Sunday, 26 September 2010

The only type of motivation you need


Most business books revolve around a single idea that is presented from different angles. The same goes for many scientific essays, which tend to be longer, but contain few new ideas. Occasionally, hundreds of pages will be devoted to justifying points which readers might find self-evident.

Darwin's volume on the origin of species was the result of ten years of study and reflection. He actually wrote several outlines before he got down to drafting the book itself. The text, which you will need hours to read, contains dozens of elaborate descriptions and examples. Nonetheless, the message of the book can be summarized on a single page.

My message is not a call for brevity, but for realism. There is a reason why apparently simple ideas require a long exposition. Authors of those books are, for the most part, neither foolish nor focused on selling overblown banalities. Certainly, that was not the case of Charles Darwin.

A high dose of realism is the rationale for the extensive treatment of subjects. On the same grounds, engineers take safety margins when they design a new bridge, a ship, or an aeroplane. The truth known by every conscientious professional is that failure lurks around every corner. For sculptors, poets, and performers of all sorts, failure is called rejection.

Romantic movies paint situations where chance aligns all factors for success. A happy end ensues as protagonists collect their dues without effort and against all odds. Fiction of the worst kind renders credibility to fantasy, leading readers to feel dejected by reality and disappointed by life. This is something that you want to avoid.

You will much better off if you face obstacles using reason and experience as your allies. This is what skilled entrepreneurs do. Whether you take up playing golf or acting, you'd better prepare yourself for strenuous practice and open criticism.

In difficult undertakings, your efforts might remain only moderately effective for an extended period of time and rightly so. Lengthy expositions acknowledge the fact that even simple ideas will be misunderstood by many people. TV advertisers address their commercials to millions, knowing that the great majority won't buy their products.

The rule of the world is that most things won't work and that most attempts won't result in success. Rejection and miscommunication are not exceptions, but everyday events. Face negative results and use wisdom to deal with them. Great ambitions are never easily accomplished. Achieving them requires effort and patience. Those two are the elements you need. Take both and move on.

[Text: http://johnvespasian.blogspot.com]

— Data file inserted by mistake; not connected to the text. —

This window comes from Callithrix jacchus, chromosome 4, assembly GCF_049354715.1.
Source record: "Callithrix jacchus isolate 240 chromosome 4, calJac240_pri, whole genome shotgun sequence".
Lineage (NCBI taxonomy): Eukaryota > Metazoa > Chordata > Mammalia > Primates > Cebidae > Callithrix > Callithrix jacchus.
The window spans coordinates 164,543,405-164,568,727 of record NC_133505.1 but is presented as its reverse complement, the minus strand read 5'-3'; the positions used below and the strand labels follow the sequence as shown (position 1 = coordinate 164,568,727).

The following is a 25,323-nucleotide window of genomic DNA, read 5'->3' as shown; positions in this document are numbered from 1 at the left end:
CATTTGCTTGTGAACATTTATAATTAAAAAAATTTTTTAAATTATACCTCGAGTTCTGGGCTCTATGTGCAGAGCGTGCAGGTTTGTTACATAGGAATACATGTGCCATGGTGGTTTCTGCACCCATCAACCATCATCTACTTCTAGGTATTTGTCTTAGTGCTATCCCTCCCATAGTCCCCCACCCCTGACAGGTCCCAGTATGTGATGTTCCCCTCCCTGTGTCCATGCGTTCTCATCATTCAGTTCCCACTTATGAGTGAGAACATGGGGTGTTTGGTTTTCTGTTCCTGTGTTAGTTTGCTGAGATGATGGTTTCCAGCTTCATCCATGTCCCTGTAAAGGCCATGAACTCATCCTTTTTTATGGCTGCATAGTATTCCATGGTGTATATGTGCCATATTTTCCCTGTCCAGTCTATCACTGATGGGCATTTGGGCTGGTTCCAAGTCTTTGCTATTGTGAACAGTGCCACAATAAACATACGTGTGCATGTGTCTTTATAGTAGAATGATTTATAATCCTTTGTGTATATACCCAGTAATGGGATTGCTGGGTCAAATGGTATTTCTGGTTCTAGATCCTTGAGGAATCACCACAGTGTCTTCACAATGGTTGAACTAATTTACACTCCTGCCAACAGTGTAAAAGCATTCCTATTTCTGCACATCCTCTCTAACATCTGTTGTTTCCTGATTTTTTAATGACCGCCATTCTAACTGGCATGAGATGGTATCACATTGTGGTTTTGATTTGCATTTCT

[Image by Per Ola Wiberg under Creative Commons Attribution License. See the license terms under http://creativecommons.org/licenses/by/3.0/us]

The only type of motivation you need


Most business books revolve around a single idea that is presented from different angles. The same goes for many scientific essays, which tend to be longer, but contain few new ideas. Occasionally, hundreds of pages will be devoted to justifying points which readers might find self-evident.

Darwin's volume on the origin of species was the result of ten years of study and reflection. He actually wrote several outlines before he got down to drafting the book itself. The text, which you will need hours to read, contains dozens of elaborate descriptions and examples. Nonetheless, the message of the book can be summarized on a single page.

My message is not a call for brevity, but for realism. There is a reason why apparently simple ideas require a long exposition. Authors of those books are, for the most part, neither foolish nor focused on selling overblown banalities. Certainly, that was not the case of Charles Darwin.

A high dose of realism is the rationale for the extensive treatment of subjects. On the same grounds, engineers take safety margins when they design a new bridge, a ship, or an aeroplane. The truth known by every conscientious professional is that failure lurks around every corner. For sculptors, poets, and performers of all sorts, failure is called rejection.

Romantic movies paint situations where chance aligns all factors for success. A happy end ensues as protagonists collect their dues without effort and against all odds. Fiction of the worst kind renders credibility to fantasy, leading readers to feel dejected by reality and disappointed by life. This is something that you want to avoid.

You will much better off if you face obstacles using reason and experience as your allies. This is what skilled entrepreneurs do. Whether you take up playing golf or acting, you'd better prepare yourself for strenuous practice and open criticism.

In difficult undertakings, your efforts might remain only moderately effective for an extended period of time and rightly so. Lengthy expositions acknowledge the fact that even simple ideas will be misunderstood by many people. TV advertisers address their commercials to millions, knowing that the great majority won't buy their products.

The rule of the world is that most things won't work and that most attempts won't result in success. Rejection and miscommunication are not exceptions, but everyday events. Face negative results and use wisdom to deal with them. Great ambitions are never easily accomplished. Achieving them requires effort and patience. Those two are the elements you need. Take both and move on.

[Text: http://johnvespasian.blogspot.com]

[Image by Per Ola Wiberg under Creative Commons Attribution License. See the license terms under http://creativecommons.org/licenses/by/3.0/us]